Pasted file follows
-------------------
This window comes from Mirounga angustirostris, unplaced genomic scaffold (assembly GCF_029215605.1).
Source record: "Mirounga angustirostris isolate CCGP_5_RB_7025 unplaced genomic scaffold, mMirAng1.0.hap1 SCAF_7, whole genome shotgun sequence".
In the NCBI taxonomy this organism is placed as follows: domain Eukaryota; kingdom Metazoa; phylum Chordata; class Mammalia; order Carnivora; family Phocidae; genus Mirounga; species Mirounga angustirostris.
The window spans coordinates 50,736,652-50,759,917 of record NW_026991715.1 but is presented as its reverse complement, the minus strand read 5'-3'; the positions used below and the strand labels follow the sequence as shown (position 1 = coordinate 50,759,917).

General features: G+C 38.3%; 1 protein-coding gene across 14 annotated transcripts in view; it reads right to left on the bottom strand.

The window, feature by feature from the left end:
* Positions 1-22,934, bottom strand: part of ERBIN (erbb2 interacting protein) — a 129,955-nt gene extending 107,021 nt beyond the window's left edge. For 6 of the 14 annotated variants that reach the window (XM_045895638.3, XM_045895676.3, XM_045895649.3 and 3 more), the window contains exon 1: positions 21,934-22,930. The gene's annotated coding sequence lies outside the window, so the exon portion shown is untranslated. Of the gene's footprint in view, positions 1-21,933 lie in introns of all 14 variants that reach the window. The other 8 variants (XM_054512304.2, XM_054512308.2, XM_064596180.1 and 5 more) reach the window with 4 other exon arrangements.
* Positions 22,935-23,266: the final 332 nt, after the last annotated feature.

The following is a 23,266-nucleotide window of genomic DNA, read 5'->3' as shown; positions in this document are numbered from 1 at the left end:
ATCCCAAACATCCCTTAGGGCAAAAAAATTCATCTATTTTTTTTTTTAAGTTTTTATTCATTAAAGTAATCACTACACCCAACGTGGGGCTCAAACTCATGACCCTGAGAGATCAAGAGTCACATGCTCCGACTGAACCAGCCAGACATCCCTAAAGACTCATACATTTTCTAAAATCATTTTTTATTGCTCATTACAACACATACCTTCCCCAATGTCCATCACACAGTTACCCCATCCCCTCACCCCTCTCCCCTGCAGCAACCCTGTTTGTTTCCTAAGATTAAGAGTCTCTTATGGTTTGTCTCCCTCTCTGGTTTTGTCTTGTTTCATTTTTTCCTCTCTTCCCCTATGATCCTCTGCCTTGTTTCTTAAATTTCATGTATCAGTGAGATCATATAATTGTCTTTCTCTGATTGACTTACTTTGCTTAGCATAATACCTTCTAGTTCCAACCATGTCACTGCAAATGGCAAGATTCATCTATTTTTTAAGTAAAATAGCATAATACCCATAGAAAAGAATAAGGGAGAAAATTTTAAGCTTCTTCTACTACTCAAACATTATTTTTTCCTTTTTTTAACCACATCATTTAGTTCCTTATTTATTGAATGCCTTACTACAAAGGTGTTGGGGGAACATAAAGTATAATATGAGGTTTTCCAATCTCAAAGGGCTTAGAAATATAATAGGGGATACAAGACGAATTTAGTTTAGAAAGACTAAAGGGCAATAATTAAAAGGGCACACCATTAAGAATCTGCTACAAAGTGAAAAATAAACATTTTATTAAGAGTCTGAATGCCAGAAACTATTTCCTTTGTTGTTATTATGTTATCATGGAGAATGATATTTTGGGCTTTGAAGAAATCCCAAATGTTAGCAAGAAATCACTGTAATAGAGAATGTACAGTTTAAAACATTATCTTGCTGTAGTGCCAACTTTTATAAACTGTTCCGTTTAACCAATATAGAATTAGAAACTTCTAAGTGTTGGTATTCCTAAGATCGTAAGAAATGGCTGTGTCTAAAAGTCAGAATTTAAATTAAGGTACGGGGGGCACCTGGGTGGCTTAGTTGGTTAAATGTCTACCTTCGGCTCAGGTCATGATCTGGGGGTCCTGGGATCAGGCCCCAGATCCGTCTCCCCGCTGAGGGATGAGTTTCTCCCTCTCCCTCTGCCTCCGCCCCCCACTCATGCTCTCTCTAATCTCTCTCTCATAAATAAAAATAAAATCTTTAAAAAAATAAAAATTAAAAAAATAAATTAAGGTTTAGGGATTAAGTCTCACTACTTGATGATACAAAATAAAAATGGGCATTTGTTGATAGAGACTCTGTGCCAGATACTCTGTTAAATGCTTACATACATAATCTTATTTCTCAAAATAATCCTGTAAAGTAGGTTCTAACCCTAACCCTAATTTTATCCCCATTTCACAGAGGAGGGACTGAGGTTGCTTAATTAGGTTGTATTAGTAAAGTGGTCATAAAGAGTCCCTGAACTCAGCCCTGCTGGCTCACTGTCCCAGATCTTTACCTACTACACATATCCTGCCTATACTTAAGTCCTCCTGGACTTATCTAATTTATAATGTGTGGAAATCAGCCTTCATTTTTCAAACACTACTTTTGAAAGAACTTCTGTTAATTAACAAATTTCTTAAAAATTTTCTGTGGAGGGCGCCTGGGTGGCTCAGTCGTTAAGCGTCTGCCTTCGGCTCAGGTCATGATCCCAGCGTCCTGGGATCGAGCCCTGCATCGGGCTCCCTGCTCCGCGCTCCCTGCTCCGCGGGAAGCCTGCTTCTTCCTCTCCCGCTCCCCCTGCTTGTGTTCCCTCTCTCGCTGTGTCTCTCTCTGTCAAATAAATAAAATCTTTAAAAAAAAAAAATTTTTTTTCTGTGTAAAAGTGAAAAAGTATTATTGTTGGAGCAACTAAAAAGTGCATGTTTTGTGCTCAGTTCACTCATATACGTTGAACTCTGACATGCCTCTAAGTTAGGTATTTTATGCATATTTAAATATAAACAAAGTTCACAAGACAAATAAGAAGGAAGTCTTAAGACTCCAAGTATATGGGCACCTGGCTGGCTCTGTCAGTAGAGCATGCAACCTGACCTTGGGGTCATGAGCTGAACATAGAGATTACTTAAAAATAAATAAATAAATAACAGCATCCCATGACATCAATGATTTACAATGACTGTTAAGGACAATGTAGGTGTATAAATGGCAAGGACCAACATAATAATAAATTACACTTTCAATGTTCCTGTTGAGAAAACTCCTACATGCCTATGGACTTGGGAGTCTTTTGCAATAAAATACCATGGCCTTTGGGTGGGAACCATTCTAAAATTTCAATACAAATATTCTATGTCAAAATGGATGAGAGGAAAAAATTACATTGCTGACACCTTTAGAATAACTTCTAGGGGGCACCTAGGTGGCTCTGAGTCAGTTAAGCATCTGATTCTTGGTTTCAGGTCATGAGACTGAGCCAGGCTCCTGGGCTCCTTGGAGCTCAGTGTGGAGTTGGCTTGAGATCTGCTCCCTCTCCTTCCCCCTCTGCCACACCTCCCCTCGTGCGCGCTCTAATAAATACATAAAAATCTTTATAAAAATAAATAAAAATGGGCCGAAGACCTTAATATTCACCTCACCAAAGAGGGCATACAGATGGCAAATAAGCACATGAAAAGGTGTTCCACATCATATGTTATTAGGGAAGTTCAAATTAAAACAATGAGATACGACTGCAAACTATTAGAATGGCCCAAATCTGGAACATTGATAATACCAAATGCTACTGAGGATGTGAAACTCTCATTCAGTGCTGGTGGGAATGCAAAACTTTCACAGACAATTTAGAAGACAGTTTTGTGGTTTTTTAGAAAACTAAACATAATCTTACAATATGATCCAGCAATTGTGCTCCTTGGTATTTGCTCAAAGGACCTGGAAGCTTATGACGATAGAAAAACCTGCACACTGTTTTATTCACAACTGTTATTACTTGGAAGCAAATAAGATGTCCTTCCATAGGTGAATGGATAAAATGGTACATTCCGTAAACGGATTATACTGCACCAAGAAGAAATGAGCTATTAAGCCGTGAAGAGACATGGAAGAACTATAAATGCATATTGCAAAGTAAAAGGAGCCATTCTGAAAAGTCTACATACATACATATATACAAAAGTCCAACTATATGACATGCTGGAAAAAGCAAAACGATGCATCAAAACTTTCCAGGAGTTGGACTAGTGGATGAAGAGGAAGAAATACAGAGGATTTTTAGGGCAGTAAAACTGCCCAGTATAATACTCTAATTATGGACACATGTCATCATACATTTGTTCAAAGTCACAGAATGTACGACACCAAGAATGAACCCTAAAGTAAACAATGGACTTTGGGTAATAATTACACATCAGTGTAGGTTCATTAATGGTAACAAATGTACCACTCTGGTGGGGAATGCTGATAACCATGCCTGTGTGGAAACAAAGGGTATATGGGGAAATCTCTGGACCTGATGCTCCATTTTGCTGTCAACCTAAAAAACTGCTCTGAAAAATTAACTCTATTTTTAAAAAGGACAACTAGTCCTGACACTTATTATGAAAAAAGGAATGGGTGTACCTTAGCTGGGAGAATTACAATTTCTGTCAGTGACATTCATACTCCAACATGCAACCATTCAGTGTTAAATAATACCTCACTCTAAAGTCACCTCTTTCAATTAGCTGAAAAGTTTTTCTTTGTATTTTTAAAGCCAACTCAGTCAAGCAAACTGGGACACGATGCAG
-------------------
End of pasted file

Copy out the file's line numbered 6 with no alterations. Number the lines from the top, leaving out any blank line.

The window, feature by feature from the left end: